To Those Who Live In The Gray Area Of Anxiety & Depression, You’re Not Alone.

krissy brynn jackson

Can I share a little truth about myself? I am not naturally a super-happy person. As far back as I can remember, my default setting has always been a bit serious & somber.


As a kid, I was blessed to have the BEST parents & most loving home life a kid could ask for, yet I was also busy contemplating the world’s problems & how I might solve them. In Kindergarten, my mom found me barefoot one day because I gave my shoes away to a girl who said she needed them. My naturally bleeding heart has given me empathy, but it’s made me feel everything more heavily, too.

At times, too heavily.

Not a whole lot has changed in 34 years. I am fortunate to still have a lot of love & support in my life yet…

most mornings my default mood lies somewhere around mildly annoyed mixed with a tinge of sad. Eeyore-esque, if you will.

I used to analyze this nature of mine, try to diagnose it, try to fix it. I’ve tried medication. I’ve tried gratitude journaling it out of me. I’ve even tried shaming myself toward happy because—it’s true—I’m more blessed than I deserve.

But, as I’ve gotten older, I’ve accepted that happy is simply not my default setting, and that’s okay. I can get there, it just doesn’t come without effort.

I HAVE to exercise, even just a little, every day. My body & mind need those endorphins.

I HAVE to write. It gets the heavy stuff off my mind & lightens my load.

I HAVE to limit sugar, whether in the form of food or alcohol. I’ve come to accept that my weight fluctuates because I reach for it unconsciously when I’m down or anxious & when I give in to it, it doesn’t make my body or mind feel good. This one’s the hardest.

I HAVE to set boundaries with toxic people, as I’m just a regular ol’ human sponge.

I’ve come to learn the hard way, through years of ups & downs, that when I’m on-point with these things, the happy (or at least mildly content) eventually comes. If these things are not in place, I suffer. It’s that simple.

Yet it’s also complicated, isn’t it? Because we’re complicated & we sabotage ourselves sometimes.

Krissy Brynn Jackson

The choice to medicate anxiety/depression does not mean you’re “taking the easy way out.” Everyone should do what’s right for them and I know that, for many, BOTH medication & lifestyle changes are necessary.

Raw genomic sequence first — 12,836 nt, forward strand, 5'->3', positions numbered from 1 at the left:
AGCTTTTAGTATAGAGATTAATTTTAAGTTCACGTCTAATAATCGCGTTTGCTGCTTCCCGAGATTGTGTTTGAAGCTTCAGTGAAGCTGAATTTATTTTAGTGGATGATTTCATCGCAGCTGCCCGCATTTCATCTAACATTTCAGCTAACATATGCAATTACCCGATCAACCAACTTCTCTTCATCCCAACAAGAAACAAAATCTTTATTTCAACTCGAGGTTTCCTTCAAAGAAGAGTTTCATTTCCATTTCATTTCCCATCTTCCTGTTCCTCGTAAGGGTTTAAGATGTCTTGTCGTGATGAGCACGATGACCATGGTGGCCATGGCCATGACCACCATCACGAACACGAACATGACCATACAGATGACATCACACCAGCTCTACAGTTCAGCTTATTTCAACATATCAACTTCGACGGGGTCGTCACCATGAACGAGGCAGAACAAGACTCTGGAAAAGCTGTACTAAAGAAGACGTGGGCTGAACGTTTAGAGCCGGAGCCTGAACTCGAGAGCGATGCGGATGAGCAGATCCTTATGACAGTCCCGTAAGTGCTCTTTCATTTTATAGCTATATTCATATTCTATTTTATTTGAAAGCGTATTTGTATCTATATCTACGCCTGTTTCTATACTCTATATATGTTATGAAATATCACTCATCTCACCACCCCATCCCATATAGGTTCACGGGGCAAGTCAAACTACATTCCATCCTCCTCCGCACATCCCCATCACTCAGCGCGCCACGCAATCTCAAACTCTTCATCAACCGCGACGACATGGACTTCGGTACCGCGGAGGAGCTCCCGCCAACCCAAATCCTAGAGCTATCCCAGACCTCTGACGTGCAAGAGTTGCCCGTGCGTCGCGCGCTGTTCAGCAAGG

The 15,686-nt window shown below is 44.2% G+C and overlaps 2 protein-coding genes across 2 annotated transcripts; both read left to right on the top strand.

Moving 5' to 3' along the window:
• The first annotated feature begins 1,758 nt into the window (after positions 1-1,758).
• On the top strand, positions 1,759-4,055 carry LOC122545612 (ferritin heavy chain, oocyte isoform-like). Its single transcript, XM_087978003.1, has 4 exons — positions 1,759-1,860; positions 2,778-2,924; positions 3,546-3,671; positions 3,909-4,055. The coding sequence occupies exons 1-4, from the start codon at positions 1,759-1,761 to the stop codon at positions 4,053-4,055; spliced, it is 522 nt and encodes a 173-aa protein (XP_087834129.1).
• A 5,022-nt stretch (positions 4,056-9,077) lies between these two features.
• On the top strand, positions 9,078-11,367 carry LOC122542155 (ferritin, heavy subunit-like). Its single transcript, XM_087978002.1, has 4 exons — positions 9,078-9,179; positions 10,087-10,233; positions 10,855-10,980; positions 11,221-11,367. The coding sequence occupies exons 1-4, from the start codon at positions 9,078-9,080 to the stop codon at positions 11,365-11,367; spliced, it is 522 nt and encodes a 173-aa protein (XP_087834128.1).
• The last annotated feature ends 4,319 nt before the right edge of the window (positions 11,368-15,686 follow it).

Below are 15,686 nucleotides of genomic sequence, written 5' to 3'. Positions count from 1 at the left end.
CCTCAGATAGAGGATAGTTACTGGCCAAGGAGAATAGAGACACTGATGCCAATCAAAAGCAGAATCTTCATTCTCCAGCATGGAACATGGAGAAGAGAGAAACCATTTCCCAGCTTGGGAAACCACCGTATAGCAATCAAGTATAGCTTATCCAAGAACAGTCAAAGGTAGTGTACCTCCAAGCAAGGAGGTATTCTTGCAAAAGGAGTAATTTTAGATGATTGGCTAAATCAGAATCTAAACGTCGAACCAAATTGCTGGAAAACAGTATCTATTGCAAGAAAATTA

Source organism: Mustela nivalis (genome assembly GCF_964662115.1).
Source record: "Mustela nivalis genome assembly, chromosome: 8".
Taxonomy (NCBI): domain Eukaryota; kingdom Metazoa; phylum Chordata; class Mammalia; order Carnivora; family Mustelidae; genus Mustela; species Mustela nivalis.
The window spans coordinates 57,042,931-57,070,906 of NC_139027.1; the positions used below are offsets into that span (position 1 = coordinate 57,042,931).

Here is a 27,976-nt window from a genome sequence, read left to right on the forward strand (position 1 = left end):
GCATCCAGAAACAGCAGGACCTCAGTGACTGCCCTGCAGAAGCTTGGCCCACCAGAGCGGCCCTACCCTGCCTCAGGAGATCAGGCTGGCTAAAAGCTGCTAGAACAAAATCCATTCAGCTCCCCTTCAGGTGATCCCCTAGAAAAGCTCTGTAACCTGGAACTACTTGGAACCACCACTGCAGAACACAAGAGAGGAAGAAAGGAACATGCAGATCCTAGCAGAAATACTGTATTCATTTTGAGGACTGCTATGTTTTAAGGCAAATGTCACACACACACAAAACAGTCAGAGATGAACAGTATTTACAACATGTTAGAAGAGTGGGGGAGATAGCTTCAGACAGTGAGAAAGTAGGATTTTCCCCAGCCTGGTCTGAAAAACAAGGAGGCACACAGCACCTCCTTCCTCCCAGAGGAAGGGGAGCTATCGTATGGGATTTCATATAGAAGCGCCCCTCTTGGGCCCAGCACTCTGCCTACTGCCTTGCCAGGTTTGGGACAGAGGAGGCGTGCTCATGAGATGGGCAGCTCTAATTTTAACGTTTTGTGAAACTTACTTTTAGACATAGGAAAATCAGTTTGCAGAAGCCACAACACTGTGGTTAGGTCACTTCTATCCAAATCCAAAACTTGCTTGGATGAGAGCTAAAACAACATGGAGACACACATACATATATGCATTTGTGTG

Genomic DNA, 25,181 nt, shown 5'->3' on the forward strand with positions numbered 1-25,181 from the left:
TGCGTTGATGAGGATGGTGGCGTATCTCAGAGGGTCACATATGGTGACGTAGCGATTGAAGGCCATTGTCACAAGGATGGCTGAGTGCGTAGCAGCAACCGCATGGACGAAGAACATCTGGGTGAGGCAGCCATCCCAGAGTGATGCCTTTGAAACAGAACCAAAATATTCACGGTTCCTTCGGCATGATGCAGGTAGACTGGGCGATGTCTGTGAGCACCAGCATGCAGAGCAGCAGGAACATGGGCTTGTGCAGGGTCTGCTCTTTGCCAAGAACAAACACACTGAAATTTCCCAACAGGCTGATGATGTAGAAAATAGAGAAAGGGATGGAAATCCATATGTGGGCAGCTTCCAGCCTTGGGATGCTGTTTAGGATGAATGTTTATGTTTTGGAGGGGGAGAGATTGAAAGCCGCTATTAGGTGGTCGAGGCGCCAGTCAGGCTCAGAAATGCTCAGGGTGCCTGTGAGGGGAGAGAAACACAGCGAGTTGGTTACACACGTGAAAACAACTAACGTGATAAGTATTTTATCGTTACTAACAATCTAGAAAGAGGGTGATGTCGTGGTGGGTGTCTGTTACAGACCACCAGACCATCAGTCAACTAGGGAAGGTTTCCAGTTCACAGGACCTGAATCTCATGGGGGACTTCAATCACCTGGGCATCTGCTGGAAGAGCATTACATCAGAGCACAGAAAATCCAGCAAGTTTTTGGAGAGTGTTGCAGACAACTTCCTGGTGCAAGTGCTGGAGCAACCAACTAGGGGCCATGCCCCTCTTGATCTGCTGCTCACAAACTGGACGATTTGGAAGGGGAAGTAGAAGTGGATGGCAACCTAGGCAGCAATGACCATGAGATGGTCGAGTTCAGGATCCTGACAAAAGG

For me, my stretch of six months on it reminded me of what happiness had felt like once, and that provided me a marker of what I wanted to return to. I began to laugh more, I was a tinge less edgy, & my sleep improved. And that reminder was good for me.

But, in my gut—for me personally—I knew it wasn’t going to be a long-term thing. I also knew, if I wanted happy to stick around after going off of it, I was going to have to REALLY commit to doing everything in my power to help my mind, body, & spirit daily.

I share this because my journey with anxiety & depression has been this in-between kinda thing. A “mild to moderate” kinda thing. And what concerns me is that sometimes it feels as if the message out there is that you either “have” anxiety/depression or you “don’t.” My fear is that the “don’t” implies happy should come naturally—that you either struggle with these dark emotions intensely & regularly or you don’t at all.

Mental illness is real, it exists—and thank God we have treatment for it. But I do think it’s not always so black & white. I think there can be shades of gray. And that’s, overall, where I live—the gray.

I have ups & downs—bouts with it that can range from dark gray to light gray. After the birth of my son I was so happy to finally be a mom yet, for some reason, life felt dark gray. For a period of a few years it lifted to a light gray, even a white phase. After my miscarriage, it went black for the first time and I asked for help. So glad I did. When I’m really consistent with taking care of myself, like circumstances are allowing me to right now, life can feel bright-white, too.


So, just know, if things are feeling black right now, there is no shame in getting help.

If things have only ever felt white for you and anxiety/depression are things you’ve never been able to relate to, count yourself fortunate. Be patient & compassionate with others through their ups and downs, even when you don’t understand.

And, if you’re anything like me—one who floats somewhere in between—know that you’re not alone, either. And that you’re okay as you are, whether you choose to medicate or not. Your life doesn’t have to fit neatly into a particular box or label, and bright white happiness isn’t the only path to a beautiful life.

Shades of gray can be pretty beautiful, too.

This story originally appeared on Krissy Brynn Jackson, Teacher-Mom Blog

Want to be happier in just 5 minutes a day? Sign up for Morning Smile and join over 455,000+ people who start each day with good news.